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One of the Tyrannosaurus principle sources of prey are these bulky Torosaurus, the magnificent, majestic bull of the prehistoric period. In the Late Cretaceous, herds of horned herbivores like these were very common...and attracted many predators.
— Allen, on Torosaurus

Torosaurus (tor-o-saw-us; name meaning "Piercing Lizard") is a genus of bulky herbivorous chasmosaurine ceratopsian dinosaur that originated during the Late Cretaceous period in what is now North America. It was related to, and in fact, almost identical to Triceratops, but at about 7–8 meters in length and weighing an estimated 6–7 tons in weight, Torosaurus was slightly smaller and lighter than Triceratops.  

FactsEdit

Era & DiscoveryEdit

Torosaurus lived in western North American during the Late Cretaceous period from 70–65 million years ago. It lived alongside dinosaurs like Edmontosaurus, Ankylosaurus, and Late Cretaceous mammals. It was also often hunted by Dromaeosaurus and Tyrannosaurus rex as a principle source of food. It died out with all other dinosaurs at the end of the Cretaceous. Two years after the naming and discovery of Triceratops, Torosaurus was first discovered in 1891 by Othniel Charles Marsh.

Physical AttributesEdit

Torosaurus

Known for being the majestic bulls of the Late Cretaceous period, Torosaurus was the second largest member of the ceratopsian family, after Triceratops. It measured about 25–27 feet (7.7–8.5 m) in length, stood 7–8 feet (2.2–2.5 m) tall, and weighing an estimated 6–7 tons (12,000–14,000 lbs.)

Torosaurus had a similar stance to that of a rhinoceros. With its formidable horns and powerful, muscular body, Torosaurus was like a dinosaur version of a rhinoceros. It featured a large, enormous bony neck frill with large fenestration, or horns, which were used for display, Torosaurus had the largest skull of any terrestrial animal. The bony frill had large fenestrae, or holes, to reduce weight and may have been brightly coloured and used for display. Apart from the large frill, Torosaurus was similar in appearance to its close relative, Triceratops. Torosaurus had two, large, long horns sprouting above the eyes with a smaller horn on the snout. They used their sharp beaks and rows of shearing teeth to munch tough vegetation.

Fossilized footprints identified as ceratopsian track-ways indicate that the forelegs were slightly splayed, with the hind legs straight under the body, similar to a rhinoceros.

Behavior & TraitsEdit

Like all herbivores and ceratopsian dinosaurs, Torosaurus lived and traveled in herds and preferred to live in inland, dry forest instead of coastal swamps. Surprisingly, Torosaurus were relatively sociable dinosaurs – one of the kinds of dinosaurs that liked to live in herds, however they were sociable up to a point. The dominant males were very territorial, as they could dominate their herds for decades and were masters of their turfs.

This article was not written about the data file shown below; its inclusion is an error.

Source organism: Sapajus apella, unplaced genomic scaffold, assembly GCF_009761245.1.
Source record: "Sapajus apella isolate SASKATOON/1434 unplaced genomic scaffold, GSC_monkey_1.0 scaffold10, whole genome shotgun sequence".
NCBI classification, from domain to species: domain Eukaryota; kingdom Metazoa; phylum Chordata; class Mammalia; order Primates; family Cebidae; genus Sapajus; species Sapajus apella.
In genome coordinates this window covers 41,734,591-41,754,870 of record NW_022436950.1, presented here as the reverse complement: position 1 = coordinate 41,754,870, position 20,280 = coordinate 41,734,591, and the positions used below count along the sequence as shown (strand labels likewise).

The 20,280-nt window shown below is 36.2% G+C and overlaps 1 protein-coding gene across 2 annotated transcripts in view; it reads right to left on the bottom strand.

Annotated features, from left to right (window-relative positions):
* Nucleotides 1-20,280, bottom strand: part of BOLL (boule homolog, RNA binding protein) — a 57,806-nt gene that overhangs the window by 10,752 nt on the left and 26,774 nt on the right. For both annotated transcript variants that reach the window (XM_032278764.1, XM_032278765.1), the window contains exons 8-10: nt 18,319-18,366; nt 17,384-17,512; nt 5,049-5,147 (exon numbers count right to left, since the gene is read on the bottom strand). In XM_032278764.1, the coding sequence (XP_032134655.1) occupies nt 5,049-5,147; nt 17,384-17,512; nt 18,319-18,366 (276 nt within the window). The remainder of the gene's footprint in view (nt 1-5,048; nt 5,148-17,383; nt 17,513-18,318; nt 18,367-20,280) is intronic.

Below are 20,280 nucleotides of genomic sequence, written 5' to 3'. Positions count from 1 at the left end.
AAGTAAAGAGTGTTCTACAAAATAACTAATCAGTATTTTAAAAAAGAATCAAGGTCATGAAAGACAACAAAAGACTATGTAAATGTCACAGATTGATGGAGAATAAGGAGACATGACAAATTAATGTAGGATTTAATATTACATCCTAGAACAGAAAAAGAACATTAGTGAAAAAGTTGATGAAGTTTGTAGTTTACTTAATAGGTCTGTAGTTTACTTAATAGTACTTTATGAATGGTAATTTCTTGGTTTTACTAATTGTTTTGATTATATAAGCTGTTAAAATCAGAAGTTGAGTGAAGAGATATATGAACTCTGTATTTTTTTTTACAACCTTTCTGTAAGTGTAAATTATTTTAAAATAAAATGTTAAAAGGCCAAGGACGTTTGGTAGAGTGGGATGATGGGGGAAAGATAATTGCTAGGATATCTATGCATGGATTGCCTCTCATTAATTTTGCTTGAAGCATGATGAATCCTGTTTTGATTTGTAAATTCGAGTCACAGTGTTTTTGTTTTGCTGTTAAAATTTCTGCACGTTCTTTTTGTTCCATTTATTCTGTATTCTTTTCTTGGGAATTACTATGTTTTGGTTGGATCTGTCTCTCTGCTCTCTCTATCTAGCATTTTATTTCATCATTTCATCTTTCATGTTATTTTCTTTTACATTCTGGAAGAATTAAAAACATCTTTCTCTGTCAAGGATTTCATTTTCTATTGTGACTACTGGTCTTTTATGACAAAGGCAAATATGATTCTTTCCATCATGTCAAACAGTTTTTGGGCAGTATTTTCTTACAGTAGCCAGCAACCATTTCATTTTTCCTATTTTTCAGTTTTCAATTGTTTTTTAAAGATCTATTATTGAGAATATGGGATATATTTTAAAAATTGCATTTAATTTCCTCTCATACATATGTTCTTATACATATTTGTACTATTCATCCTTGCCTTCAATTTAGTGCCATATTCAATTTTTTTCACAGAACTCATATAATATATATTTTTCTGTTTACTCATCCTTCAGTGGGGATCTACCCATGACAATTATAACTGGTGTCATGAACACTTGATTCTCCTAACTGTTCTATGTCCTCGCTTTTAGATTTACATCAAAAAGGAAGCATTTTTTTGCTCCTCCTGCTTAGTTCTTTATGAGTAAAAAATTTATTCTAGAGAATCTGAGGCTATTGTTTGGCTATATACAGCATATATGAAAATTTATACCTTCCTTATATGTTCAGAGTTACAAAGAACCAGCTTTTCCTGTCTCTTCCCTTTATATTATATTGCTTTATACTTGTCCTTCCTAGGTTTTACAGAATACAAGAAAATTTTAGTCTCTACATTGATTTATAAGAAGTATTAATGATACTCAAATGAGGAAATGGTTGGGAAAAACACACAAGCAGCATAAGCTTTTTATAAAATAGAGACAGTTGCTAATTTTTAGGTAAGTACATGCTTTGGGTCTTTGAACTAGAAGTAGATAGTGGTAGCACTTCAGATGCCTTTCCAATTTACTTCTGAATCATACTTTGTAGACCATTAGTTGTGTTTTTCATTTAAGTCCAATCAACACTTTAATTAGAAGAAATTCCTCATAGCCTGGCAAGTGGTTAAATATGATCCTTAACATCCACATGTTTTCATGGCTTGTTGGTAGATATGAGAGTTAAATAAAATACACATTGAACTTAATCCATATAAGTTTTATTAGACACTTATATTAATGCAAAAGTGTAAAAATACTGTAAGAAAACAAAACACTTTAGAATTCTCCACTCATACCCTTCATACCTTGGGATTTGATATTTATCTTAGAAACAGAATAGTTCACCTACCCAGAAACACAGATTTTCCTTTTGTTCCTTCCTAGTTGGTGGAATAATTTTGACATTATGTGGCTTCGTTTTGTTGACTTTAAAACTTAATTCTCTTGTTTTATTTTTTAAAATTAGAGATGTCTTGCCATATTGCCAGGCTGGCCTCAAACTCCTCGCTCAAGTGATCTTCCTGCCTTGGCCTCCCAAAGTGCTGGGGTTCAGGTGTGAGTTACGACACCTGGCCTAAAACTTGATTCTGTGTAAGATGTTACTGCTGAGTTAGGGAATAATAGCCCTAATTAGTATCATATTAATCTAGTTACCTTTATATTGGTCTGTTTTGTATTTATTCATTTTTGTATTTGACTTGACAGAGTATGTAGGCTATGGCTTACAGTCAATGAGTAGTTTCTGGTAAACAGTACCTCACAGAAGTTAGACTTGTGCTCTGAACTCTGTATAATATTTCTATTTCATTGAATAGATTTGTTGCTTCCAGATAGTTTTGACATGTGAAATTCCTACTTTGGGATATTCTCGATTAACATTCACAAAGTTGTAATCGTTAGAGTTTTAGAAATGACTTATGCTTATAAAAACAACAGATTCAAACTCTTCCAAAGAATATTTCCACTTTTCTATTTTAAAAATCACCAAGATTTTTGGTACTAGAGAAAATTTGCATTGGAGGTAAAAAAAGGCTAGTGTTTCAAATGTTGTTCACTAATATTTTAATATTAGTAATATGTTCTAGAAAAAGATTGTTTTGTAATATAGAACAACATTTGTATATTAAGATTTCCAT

During the rutting season, to display, the males flushed blood into their crests, creating vivid patterns, similar to how a Stegosaurus flushed blood into their plates. A Torosaurus's huge crest is their reproductive display. For the males, their horns and crest earn them status.

Torosaurus in fight

Torosaurus against Torosaurus

With massive heads and safety in herds, not much on Earth that could threaten Torosaurus, except not just Tyrannosaurus rex, but also another Torosaurus. For Torosaurus, these displays on their frills were designed to avoid physical contact. With one-meter long horns, fighting could easily result in bad injuries. The best and brightest displayed crest was usually all that was needed to settle arguments. Occasionally, showing off was not always enough, and although fighting was usually a last resort for a Torosaurus, the males resorted to brute force. And in the end, it was the male with the biggest head that won.

Often in Torosaurus fights, youth triumphed over experience. When younger male Torosaurus reached a certain age in adult hood, at the very least maturity, they would challenge the older males authority as leader of the herd. And if younger Torosaurus won in fighting against older and more experienced male Torosaurs, the old male would therefore not only have lost, but would also surrender to his younger opponent: Little Torosaurus.

GalleryEdit

TriviaEdit

  • The sound effects of Torosaurus are that of a bull and cow.